Time travel through places and food. The Gulf News Food team loves these adventures! On one such quest to discover hidden gems; beyond the high-speed lanes and modern architectural marvel of Dubai, we came across a little foodie secret in the Old Souk of Bur Dubai, by the Creek.
Tucked away in the labryinth of the souk, covered in colourful roof-top shades with a stretch of shops on both sides is a narrow lane that leads to the entrance of a 75-year-old restored heritage building. As you make your way into the structure, you will encounter numerous shopkeepers convincing you to buy souvenirs.
This building overlooks the Dubai Creek and has witnessed many generations of travellers and is a treasure trove of stories from the past. Formerly a meeting point for sea voyagers travelling to South Bombay, India and Iraq, this building is now listed on Dubai’s heritage sites and also houses a a famous restaurant called Bayt Al Wakeel. In Arabic, Bayt means house and Wakeel means agent, meaning 'house of the agent'.
Luckily, a former admirer of this building is now its proud owner; for all the nostalgia that it carries and more.
Food by Gulf News team caught up with Ahmad Mohammed Al Rafi, the owner of Bayt Al Wakeel and listened to his ode of love for the heritage site. “I just came here and fell in love with this old heritage site. Maybe, it’s got something to do with water, maybe I am an Aquarius, I don’t know,” said the 62-year-old Emirati.
Ahmad has a special affinity with the Dubai Creek, after all he grew up swimming in its waters as a child – it looked very different from what we know it as today.
As expected, the cuisine served is Emirati cuisine-inspired seafood and Arabic grilled meat dishes. "The food is simple... but very good food," declared Ahmad.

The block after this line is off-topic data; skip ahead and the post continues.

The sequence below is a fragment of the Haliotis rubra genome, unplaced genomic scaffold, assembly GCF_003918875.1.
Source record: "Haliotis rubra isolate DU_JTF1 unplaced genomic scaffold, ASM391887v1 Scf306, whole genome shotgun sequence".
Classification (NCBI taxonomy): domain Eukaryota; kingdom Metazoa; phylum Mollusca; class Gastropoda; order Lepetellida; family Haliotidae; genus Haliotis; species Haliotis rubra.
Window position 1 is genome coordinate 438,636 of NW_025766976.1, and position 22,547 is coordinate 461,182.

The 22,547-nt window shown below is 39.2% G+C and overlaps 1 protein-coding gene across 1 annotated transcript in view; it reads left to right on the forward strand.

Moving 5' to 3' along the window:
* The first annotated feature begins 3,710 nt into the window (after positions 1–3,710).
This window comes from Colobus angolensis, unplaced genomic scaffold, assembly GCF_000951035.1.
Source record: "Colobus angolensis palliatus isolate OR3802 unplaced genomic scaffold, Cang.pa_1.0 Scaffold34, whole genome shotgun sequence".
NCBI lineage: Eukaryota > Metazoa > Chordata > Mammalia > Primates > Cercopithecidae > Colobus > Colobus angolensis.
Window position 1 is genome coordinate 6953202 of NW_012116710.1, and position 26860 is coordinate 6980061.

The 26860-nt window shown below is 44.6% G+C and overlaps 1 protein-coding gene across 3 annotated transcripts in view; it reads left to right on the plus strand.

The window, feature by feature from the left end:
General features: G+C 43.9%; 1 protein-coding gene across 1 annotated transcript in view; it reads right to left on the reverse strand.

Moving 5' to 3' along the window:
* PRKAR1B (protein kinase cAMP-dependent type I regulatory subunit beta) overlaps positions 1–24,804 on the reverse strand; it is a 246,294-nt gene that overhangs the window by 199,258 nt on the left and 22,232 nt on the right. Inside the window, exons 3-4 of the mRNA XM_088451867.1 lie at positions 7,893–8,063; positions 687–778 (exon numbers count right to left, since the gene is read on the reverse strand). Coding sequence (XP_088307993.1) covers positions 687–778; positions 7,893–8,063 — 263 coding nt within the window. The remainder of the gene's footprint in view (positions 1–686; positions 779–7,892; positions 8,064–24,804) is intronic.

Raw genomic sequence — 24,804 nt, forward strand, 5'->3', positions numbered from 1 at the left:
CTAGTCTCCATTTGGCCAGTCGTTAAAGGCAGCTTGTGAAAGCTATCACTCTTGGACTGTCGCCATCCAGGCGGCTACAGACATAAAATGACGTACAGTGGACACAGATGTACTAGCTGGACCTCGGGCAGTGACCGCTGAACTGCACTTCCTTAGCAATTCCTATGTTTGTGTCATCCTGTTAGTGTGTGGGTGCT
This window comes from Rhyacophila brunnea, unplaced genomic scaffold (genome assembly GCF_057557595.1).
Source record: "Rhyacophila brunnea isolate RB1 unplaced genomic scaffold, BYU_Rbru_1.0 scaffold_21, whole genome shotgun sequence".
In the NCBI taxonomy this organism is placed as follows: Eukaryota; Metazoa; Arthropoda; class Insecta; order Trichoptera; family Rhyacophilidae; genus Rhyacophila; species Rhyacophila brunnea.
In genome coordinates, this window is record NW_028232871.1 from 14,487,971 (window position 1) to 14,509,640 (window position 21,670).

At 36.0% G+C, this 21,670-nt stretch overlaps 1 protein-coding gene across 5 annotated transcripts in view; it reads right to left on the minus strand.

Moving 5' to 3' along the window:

The heritage site not only tells the tale of Dubai’s rich history but the food served there currently is a homage to the UAE’s culinary culture and a window for tourists into Emirati and Arabic food.
As a country graced with a long coastline, seafood has long been a staple in the UAE’s cuisine. Grilled fish, fish biryani and machboos made from fish caught right at the Dubai Creek lines the memories of many Emiratis.
Bayt Al Wakeel serves an Emirati-inspired fish biryani with light spices reminiscent of the region’s food. Their grilled fish also signifies the trade ties with adjacent countries. It uses saffron from Iran and spices from India – two of the countries passengers would embark to and come from at the 1930s Bayt Al Wakeel.
The restaurant shared a guide to their legendary fish biryani for Gulf News readers. Click here to follow.
The restaurant uses the traditional Emirati way to cook their fish – over flaming hot coals.
The Emirati way to cook fish is to pin it on a stick and put in the barbecue with the other end of the stick fixed to the bed of coal at an oblique angle, a technique still used in some households.
The restaurant also serves Lebanese food, which is popular amongst the younger generations of Emiratis. Some say that shawarma, hummous, tabbouleh and mixed grilled platters have become regulars at an Emirati dinner table, but these dishes are only a new addition.
The food gives tourists an introduction to different Arabian flavours, meat preparations and cooking styles, a feature that sticks to travellers’ minds as they visit the eatery that has become part of tourists’ list of must-visit destinations in the city.
“We are famous in many countries around the world, like parts of Europe. People tell those travelling to the UAE to go to the restaurant (Bayt Al Wakeel) to get an authentic Emirati experience. We are part of UAE tour booklets,” said Ahmad.
Memories of 'Old Dubai'
Engineer and an entrepreneur by occupation, Ahmad belongs to an Emirati family based in Dubai and he has fond memories of ‘Old Dubai’.